Tokyo: Japanese Emperor Naruhito is poised to officially proclaim his enthronement in a centuries-old ceremony attended by dignitaries, including heads of state and other royals, from more than 180 countries.
Naruhito, 59, and Empress Masako, a 55-year-old Harvard-educated former diplomat, took over in May in a brief, tradition-filled ceremony but Tuesday's "Sokui no Rei" is a more elaborate ritual in which he officially announces his change in status to the world.
Among the expected guests are Britain's Prince Charles, US Transport Secretary Elaine Chao and Australian Governor-General David Hurley. Myanmar civilian leader Aung San Suu Kyi is also expected to take part.
Naruhito is the first Japanese emperor born after World War II. He acceded to the throne when his father, Akihito, became the first Japanese monarch to abdicate in two centuries after worrying that advancing age might make it hard to perform official duties.
The celebratory mood for what has been proclaimed a special holiday has been tempered by Typhoon Hagibis, which tore through Japan 10 days ago. The typhoon killed at least 80 people and prompted the postponement of a planned celebratory parade.
Small groups of people waited at the Imperial Palace gate on Tuesday morning despite pouring rain and waved Japanese flags and cheered Naruhito as he entered by car, waving and smiling at them from an open window.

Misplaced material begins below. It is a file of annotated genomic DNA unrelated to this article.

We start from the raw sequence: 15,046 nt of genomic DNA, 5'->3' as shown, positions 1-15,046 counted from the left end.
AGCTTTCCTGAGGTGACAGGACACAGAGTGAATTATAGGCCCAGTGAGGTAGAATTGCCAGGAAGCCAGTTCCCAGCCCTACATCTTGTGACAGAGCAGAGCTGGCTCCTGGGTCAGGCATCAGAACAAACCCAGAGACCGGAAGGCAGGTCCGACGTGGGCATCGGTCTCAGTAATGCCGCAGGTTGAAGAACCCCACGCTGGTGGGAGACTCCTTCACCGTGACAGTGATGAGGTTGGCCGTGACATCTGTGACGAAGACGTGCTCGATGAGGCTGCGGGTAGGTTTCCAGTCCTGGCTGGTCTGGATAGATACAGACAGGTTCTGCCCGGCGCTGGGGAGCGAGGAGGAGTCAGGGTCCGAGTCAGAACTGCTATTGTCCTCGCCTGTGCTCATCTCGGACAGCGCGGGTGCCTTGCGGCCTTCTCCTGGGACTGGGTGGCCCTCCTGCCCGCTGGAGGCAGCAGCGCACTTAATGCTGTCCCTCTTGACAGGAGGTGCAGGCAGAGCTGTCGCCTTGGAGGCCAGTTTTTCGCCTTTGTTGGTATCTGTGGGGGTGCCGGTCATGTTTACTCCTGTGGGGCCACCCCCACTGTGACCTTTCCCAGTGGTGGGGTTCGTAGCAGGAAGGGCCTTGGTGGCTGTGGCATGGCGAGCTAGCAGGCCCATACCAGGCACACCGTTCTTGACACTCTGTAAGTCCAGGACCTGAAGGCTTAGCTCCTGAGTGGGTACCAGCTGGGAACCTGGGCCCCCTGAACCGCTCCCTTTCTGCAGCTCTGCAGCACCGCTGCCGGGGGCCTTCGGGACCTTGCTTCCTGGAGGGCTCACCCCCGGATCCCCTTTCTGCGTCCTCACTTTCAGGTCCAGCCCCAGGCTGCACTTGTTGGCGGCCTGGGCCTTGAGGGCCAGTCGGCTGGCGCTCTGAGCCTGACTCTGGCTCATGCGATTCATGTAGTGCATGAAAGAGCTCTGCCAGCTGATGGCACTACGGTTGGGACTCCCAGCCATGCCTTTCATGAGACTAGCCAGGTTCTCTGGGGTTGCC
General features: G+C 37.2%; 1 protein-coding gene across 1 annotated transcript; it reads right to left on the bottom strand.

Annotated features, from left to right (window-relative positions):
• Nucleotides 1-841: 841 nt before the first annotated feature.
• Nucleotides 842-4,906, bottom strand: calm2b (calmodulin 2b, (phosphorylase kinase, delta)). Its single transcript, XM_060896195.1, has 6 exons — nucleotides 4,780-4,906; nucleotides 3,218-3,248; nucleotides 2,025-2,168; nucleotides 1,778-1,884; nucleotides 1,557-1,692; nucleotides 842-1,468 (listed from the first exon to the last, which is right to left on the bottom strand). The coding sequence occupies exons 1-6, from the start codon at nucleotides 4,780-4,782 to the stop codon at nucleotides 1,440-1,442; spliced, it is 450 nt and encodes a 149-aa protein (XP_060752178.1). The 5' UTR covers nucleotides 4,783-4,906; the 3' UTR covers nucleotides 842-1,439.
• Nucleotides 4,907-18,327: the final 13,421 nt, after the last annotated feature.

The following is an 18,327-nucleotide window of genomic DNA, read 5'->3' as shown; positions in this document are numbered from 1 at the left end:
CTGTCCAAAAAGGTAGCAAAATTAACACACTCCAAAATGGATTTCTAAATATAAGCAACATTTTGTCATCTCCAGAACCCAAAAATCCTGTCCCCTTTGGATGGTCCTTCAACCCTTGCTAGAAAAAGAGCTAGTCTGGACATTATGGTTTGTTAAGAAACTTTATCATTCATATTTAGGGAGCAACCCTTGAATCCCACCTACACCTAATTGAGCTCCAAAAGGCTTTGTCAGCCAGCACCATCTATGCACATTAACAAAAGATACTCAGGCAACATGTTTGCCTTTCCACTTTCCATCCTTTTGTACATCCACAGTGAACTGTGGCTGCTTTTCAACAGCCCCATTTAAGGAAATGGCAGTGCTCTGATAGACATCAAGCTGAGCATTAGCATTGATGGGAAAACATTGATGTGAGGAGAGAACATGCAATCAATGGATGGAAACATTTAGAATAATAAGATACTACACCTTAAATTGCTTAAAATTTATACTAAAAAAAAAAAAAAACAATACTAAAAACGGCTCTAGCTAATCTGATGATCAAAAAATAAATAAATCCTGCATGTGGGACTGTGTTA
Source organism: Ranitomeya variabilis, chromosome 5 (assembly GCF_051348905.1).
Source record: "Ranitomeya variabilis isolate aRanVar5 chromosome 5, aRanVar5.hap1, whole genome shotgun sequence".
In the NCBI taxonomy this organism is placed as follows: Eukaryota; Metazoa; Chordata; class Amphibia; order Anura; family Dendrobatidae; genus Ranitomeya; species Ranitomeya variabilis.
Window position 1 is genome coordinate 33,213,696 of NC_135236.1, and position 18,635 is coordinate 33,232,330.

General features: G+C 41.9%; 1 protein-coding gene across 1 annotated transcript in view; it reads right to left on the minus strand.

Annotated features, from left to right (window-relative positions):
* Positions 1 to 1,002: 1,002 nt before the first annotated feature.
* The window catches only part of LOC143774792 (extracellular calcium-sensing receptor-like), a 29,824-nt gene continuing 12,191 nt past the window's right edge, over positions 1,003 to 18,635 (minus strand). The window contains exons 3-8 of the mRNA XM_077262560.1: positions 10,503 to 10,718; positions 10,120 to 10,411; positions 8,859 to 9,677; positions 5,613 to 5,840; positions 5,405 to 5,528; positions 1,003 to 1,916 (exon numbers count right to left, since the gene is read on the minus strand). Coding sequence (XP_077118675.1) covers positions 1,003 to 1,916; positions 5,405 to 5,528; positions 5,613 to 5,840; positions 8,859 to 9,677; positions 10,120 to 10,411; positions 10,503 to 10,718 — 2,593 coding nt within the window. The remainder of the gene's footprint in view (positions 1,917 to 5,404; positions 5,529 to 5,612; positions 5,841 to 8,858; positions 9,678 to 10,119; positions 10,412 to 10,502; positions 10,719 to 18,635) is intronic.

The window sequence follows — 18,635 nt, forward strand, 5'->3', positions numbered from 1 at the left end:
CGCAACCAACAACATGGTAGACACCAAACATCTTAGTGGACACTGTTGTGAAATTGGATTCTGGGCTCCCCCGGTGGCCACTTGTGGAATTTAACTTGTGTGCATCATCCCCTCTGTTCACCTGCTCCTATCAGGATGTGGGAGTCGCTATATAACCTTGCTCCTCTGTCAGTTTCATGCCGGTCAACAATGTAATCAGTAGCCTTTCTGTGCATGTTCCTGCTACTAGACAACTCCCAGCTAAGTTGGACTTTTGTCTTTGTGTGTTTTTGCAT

Naruhito began the day's ceremonies shortly afterwards by reporting his enthronement to his imperial ancestors at one of three shrines on the palace grounds, dressed in a black headdress and pure white robes with a long train borne by an attendant.
He was watched by other members of the imperial family, the women in long pastel dresses, and leading politicians, including Prime Minister Shinzo Abe.
For the main ceremony, Naruhito will wear a traditional robe and headdress, as his father did nearly three decades ago. It will start at 1pm local time at the Imperial Palace's Matsu no ma, or Hall of Pine, the most prestigious space in the palace where he officially succeeded his father "with a sense of solemnity" on May 1.
He will declare his enthronement from the "Takamikura" - a 6.5 metre high pavilion that weighs about 8 tonnes - with an ancient sword and a jewel, two of the so-called Three Sacred Treasures, placed beside him.
Together with a mirror called Yata-no-Kagami, which is kept at the Ise Grand Shrine, the holiest site in Japan's Shinto religion, the three treasures comprise the regalia that symbolises the legitimacy of the emperor.
Empress Masako will also take part in the ceremony, wearing heavy traditional robes and having her own throne.
Naruhito's address will be followed by a congratulatory speech by Abe, who will also lead three cheers for the new emperor to end the ceremony.
A court banquet will be held on Tuesday night, and Emperor Naruhito and Empress Masako will host a tea party for foreign royalty on Wednesday afternoon.
The celebratory parade has been postponed until November 10 while the government devotes its attention to coping with the aftermath of the typhoon.